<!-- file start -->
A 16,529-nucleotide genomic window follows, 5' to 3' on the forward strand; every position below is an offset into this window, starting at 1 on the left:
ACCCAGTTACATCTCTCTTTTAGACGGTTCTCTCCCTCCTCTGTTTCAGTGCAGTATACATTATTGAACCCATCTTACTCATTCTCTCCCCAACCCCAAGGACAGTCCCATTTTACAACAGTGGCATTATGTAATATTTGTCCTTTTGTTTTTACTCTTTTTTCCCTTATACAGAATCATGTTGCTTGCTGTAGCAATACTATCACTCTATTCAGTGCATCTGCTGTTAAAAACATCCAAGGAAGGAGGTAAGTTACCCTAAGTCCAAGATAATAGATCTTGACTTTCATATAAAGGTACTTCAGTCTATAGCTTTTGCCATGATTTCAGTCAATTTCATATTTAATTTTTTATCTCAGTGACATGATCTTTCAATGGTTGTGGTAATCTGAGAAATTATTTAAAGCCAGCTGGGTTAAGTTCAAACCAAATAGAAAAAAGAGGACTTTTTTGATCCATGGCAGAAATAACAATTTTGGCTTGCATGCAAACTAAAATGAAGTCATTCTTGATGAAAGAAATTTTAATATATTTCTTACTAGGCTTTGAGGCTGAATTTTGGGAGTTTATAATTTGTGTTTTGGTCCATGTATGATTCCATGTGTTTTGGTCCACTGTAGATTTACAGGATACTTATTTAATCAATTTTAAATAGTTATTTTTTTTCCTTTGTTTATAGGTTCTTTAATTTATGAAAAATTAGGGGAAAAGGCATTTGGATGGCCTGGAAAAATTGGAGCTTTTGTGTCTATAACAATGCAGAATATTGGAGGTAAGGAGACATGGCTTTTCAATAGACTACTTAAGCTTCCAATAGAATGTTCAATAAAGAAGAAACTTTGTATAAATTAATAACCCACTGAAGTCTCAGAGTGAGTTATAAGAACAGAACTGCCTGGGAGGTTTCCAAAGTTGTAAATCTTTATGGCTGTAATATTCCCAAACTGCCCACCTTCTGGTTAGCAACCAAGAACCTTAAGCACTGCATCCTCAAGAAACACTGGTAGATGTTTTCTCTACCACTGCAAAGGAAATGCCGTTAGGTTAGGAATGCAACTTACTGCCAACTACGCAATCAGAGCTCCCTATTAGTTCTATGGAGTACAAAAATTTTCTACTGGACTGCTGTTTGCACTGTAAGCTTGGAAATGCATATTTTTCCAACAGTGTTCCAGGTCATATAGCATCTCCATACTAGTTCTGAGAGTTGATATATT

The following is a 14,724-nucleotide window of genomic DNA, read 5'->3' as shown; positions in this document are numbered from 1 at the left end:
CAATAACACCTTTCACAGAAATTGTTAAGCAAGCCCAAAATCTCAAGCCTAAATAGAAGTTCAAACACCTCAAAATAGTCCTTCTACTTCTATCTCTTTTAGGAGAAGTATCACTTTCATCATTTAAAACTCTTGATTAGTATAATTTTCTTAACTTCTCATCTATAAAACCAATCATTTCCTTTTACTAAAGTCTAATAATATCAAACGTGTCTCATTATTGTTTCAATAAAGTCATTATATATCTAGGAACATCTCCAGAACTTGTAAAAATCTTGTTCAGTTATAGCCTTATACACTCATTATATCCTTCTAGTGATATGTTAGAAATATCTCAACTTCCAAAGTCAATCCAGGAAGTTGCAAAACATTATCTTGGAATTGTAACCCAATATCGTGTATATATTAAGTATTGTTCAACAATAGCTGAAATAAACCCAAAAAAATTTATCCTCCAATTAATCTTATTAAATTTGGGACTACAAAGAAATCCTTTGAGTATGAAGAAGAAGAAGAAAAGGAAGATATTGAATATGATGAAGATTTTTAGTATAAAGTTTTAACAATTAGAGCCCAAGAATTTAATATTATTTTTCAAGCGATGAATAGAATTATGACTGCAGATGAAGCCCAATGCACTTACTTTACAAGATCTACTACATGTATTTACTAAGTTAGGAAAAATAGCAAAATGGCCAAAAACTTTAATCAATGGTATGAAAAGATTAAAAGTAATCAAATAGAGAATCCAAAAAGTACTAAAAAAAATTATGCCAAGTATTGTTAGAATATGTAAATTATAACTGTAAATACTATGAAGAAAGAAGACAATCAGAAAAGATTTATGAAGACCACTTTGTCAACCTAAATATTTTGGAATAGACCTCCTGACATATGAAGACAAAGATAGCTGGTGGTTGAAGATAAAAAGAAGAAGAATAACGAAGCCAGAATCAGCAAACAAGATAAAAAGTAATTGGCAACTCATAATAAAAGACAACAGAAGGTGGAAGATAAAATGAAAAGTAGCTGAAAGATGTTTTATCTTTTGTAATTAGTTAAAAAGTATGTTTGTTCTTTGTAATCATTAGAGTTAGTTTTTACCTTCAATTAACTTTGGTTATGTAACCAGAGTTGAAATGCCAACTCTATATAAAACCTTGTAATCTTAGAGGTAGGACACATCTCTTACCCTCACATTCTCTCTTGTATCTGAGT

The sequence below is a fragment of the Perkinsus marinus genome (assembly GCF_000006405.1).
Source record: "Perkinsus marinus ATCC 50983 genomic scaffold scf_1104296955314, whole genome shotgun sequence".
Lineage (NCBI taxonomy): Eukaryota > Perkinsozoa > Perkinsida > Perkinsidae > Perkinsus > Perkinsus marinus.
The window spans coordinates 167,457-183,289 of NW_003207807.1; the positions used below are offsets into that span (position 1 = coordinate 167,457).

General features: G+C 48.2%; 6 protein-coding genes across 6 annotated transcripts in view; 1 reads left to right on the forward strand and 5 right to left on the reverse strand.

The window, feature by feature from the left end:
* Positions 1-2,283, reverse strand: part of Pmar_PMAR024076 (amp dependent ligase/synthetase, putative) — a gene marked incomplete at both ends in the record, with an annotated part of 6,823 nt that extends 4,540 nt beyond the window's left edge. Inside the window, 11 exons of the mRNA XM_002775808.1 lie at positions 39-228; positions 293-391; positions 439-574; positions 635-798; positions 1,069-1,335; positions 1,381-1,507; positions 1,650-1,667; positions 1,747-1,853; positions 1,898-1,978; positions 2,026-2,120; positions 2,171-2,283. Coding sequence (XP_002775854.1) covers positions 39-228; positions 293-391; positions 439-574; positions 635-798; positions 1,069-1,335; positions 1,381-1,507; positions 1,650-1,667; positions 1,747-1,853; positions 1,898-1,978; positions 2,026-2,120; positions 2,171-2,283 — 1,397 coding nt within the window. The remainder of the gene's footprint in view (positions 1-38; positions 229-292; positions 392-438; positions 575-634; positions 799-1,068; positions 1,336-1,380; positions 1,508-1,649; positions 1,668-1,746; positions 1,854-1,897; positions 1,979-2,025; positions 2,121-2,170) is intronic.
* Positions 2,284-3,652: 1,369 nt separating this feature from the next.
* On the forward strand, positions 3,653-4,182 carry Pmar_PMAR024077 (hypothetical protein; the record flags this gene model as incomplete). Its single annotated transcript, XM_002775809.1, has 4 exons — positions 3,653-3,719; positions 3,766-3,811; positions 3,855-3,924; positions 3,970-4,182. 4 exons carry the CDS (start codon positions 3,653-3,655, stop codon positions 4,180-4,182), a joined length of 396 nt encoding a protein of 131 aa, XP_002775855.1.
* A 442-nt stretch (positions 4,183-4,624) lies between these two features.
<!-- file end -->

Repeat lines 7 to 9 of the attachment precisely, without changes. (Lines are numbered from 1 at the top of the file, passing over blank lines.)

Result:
Lineage (NCBI taxonomy): Eukaryota > Perkinsozoa > Perkinsida > Perkinsidae > Perkinsus > Perkinsus marinus.
The window spans coordinates 167,457-183,289 of NW_003207807.1; the positions used below are offsets into that span (position 1 = coordinate 167,457).

General features: G+C 48.2%; 6 protein-coding genes across 6 annotated transcripts in view; 1 reads left to right on the forward strand and 5 right to left on the reverse strand.